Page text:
Spain - High National Court, 11 July 2011, 315/10

Country of Decision:
Country of Applicant:
Date of Decision:
Court Name:
High National Court
Relevant Legislative Provisions:
National / Other Legislative Provisions:
Spain - Asylum Law 12/2009
Spain - Asylum Law 12/2009 - Art 46
Spain - Asylum Law 12/2009 - Art 47
Spain - Asylum Law 12/2009 - Art 48
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At issue in this case was whether the applicant qualified for subsidiary protection or protection for humanitarian reasons, considering her personal circumstances of extreme vulnerability.


The applicant escaped from Nigeria where she had been abandoned by her husband. She had also had difficulty with her husband’s six other wives. She arrived in Algeria where she met her future second husband who was deported. They met again in Morocco. She gave birth to a child in Morocco and, after many difficulties, she arrived in Spain with her child where she gave birth to a second child. During this period she suffered considerable hardship.

The application for refugee status was refused. The Ministry of Interior held that a well-founded fear of being persecuted had not been established, and that grounds for subsidiary protection were not identified.

Decision & Reasoning: 

The appeal challenged the Ministry of Interior’s decision requesting, inter alia, that subsidiary protection or protection based on humanitarian considerations be granted.

The Court stated that the applicant’s reasons for leaving Nigeria did not correspond to persecution but to a situation of adversity and poverty. It was not proven, not even by “slight evidence”, that she had been persecuted.

When analysing the possibility of granting protection for humanitarian reasons, the Court examined the new Asylum Law 12/2009 [transposing the Qualification Directive] and its provisions concerning special consideration to “Minors and other vulnerable people” (Section V, Arts. 46 to 48).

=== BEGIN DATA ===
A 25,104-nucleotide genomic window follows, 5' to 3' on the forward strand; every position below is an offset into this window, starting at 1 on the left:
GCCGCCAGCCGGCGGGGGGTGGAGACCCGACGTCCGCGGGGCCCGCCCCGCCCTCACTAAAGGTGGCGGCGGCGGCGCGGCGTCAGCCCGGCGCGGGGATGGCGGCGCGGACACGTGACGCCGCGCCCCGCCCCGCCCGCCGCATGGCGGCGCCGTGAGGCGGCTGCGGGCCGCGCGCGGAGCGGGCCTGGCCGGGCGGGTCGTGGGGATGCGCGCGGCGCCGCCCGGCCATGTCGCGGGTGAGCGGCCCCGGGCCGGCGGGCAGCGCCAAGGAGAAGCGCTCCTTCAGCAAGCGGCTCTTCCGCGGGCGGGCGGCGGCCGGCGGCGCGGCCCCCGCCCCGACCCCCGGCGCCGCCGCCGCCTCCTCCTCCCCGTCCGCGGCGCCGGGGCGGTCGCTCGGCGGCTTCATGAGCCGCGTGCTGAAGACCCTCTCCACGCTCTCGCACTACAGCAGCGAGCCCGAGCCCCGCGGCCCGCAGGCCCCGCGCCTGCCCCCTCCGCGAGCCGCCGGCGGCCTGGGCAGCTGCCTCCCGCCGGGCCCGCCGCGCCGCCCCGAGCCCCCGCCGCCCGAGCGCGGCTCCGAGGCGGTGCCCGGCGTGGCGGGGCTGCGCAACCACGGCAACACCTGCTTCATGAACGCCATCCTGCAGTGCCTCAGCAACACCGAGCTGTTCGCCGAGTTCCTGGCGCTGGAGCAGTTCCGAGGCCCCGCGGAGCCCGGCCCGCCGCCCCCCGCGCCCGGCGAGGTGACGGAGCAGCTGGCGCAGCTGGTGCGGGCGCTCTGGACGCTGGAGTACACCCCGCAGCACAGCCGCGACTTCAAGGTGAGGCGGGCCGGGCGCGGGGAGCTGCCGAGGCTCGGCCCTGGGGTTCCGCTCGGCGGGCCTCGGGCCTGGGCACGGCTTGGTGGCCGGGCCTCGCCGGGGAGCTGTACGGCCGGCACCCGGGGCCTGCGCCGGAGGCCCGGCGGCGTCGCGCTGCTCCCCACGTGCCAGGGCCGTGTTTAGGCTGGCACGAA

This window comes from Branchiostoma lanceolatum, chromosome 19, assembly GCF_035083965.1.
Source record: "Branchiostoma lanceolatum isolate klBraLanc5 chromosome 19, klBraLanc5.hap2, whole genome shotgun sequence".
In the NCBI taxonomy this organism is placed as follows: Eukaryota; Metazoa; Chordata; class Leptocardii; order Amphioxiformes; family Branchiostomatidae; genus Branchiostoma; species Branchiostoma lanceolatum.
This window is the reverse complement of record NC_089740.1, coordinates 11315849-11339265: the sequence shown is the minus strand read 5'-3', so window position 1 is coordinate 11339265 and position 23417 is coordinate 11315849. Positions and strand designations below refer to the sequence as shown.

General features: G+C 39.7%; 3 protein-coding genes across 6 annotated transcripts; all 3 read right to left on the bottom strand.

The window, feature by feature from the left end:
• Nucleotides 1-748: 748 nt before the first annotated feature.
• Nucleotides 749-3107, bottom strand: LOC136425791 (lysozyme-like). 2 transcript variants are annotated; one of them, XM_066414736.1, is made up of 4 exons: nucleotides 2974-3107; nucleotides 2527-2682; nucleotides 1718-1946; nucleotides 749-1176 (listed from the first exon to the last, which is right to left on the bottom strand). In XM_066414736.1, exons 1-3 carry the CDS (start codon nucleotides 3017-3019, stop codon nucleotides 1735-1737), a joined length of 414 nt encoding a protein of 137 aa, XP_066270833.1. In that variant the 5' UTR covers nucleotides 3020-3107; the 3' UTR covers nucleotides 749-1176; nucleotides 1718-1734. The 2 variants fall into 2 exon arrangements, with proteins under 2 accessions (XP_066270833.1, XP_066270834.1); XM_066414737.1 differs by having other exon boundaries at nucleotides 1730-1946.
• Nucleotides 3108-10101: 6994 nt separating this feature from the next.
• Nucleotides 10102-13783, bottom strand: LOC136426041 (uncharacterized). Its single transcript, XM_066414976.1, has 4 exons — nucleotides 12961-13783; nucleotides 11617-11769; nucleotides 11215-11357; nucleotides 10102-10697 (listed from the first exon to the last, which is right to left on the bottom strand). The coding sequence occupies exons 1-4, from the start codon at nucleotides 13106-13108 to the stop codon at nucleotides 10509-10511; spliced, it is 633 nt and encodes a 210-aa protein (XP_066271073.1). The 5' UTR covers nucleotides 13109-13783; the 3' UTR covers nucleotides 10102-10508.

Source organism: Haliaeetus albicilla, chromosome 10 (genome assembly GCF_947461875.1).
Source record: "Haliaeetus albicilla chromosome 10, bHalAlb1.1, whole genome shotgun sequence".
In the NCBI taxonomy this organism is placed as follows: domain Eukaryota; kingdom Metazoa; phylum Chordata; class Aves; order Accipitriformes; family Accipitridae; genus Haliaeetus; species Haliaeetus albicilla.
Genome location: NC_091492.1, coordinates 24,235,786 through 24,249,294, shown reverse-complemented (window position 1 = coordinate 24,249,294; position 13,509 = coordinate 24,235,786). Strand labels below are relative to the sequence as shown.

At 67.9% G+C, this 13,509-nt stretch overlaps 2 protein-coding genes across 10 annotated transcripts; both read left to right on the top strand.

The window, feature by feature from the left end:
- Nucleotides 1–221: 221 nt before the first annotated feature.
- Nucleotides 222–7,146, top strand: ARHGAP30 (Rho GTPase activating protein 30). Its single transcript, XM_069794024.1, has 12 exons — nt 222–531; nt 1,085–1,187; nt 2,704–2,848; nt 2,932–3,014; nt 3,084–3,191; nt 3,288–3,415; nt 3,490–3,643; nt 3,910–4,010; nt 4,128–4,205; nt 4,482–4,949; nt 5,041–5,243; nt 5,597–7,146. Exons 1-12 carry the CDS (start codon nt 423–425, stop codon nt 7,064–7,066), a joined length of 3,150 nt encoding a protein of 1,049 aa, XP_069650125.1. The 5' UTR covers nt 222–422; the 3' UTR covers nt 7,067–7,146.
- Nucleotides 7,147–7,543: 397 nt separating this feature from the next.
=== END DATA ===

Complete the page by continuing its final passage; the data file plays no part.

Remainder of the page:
The Court affirmed that the applicant could be defined as a vulnerable person as she was on her own in Spain, in an uncertain and adverse situation with two children.

In considering the provision on humanitarian considerations in Art. 46 of the new Asylum Law 12/2009, the Court stated that the applicant should be granted protection (based on humanitarian considerations), as otherwise a strict interpretation of this provision would deprive it of its meaning and purpose which is different to subsidiary protection status. The Court noted that the decision was based on the specific circumstances of the applicant.


The decision was partially successful: refugee status was not granted but the applicant and her children received protection in the form of authorisation to stay for humanitarian reasons.


This decision is important as it provides an interpretation of Asylum Law 12/2009 which is not clearly defined in law. The introduction of subsidiary protection status has been identified as an obstacle to the application of Asylum Law 12/2009 due to its narrowing of the focus of humanitarian protection (which had a wider interpretation in the former asylum law.)